Cosmos deny closure reports as North American Soccer League talks continue
New York (AFP) – The fate of the New York Cosmos is hanging in the balance as the club seeks assurances about the future of the crisis-plagued North American Soccer League, sources confirmed to AFP on Tuesday.
A club source with knowledge of the situation denied a report that the Cosmos had ceased operations and terminated contracts of its players and staff.
However the source confirmed that the future of the world famous club hinged on the outcome of talks between the NASL and US Soccer about the league.
“We haven’t made any decisions with regard to ceasing operations or anything like that,” the club source confirmed to AFP.
“Some player contracts haven’t been renewed or extended. But at the moment we haven’t said anything because we’re not sure what direction we’re going to go in.”
The uncertainty over the Cosmos comes with the NASL, the de facto second tier of football in the United States, facing the biggest crisis of its five-year history since it relaunched in 2011.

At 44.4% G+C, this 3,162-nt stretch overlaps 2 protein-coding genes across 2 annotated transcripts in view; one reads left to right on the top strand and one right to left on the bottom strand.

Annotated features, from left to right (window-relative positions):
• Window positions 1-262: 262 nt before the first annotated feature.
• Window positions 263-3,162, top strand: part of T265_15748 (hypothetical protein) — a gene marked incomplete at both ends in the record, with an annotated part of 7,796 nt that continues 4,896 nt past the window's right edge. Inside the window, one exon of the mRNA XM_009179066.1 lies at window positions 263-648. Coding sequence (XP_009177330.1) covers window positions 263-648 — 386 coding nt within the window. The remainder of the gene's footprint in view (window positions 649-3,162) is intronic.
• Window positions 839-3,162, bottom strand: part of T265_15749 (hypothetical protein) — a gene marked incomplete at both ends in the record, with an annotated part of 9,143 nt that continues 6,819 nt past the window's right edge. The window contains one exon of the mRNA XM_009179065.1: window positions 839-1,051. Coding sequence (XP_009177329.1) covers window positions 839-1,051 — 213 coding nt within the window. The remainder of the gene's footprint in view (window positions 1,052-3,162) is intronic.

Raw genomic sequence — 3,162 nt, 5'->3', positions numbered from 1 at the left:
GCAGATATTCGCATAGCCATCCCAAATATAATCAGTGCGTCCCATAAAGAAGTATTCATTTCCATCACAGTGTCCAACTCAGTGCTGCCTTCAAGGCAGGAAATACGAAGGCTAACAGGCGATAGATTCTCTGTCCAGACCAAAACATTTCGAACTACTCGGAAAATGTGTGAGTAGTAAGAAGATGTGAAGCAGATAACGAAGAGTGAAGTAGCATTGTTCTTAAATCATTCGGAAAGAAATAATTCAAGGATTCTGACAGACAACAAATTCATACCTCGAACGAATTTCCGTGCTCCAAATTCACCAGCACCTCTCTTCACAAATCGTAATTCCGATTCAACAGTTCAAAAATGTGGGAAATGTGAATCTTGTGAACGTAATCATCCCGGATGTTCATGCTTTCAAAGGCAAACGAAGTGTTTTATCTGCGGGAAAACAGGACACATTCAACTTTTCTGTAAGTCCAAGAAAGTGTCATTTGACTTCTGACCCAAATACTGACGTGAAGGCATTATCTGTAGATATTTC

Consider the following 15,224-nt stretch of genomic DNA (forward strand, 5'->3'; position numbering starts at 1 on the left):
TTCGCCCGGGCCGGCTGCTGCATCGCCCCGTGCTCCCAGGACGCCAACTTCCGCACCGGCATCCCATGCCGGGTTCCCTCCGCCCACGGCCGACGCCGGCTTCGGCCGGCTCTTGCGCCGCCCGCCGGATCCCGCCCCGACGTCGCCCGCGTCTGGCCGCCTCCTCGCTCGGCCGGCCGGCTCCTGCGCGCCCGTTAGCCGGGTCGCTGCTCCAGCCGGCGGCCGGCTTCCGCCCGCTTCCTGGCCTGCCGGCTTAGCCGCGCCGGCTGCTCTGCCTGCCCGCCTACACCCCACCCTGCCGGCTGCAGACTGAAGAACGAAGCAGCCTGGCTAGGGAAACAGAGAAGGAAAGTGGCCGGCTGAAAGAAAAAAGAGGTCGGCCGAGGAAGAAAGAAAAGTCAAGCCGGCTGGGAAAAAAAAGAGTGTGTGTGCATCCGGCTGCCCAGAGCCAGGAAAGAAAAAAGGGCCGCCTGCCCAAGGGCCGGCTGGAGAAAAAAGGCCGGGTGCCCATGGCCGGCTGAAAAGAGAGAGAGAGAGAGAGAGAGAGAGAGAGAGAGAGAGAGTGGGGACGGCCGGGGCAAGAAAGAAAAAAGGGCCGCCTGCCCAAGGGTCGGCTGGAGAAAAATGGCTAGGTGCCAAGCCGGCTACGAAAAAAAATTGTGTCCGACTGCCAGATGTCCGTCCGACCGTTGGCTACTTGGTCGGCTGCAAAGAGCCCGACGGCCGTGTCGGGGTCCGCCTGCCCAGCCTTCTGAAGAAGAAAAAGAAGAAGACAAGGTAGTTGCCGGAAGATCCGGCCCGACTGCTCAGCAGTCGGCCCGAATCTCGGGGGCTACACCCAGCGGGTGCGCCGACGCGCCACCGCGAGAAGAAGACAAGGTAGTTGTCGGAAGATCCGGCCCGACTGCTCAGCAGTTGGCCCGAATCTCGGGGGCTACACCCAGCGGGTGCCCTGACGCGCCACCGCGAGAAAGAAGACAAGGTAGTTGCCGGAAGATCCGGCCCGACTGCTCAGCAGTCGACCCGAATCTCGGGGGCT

Three teams have left the league this year, with Minnesota United FC joining Major League Soccer in 2017 and the Tampa Bay Rowdies and Ottawa Fury FC both joining the United Soccer League.
“Teams have left, we’re not sure how it’s going to operate,” the Cosmos source said.
“The club are just trying to find out what the NASL has planned and what the league will look like going forward. That’s where it is at the moment… I’ve seen the reports. It is not correct to say we have ceased operations.”
A spokesman for the NASL was not immediately available for comment.
The Cosmos are one of the most iconic club football brand in US soccer, thanks to their original incarnation in the 1970s when players such as Pele and Franz Beckenbauer donned the team’s famous white jersey.
The club was reborn in 2010, beginning play in the revived NASL in 2013 under manager Giovanni Savarese.
Former Spain and Real Madrid star Raul played for the club in 2014-2015, helping the team win the Soccer Bowl in 2015.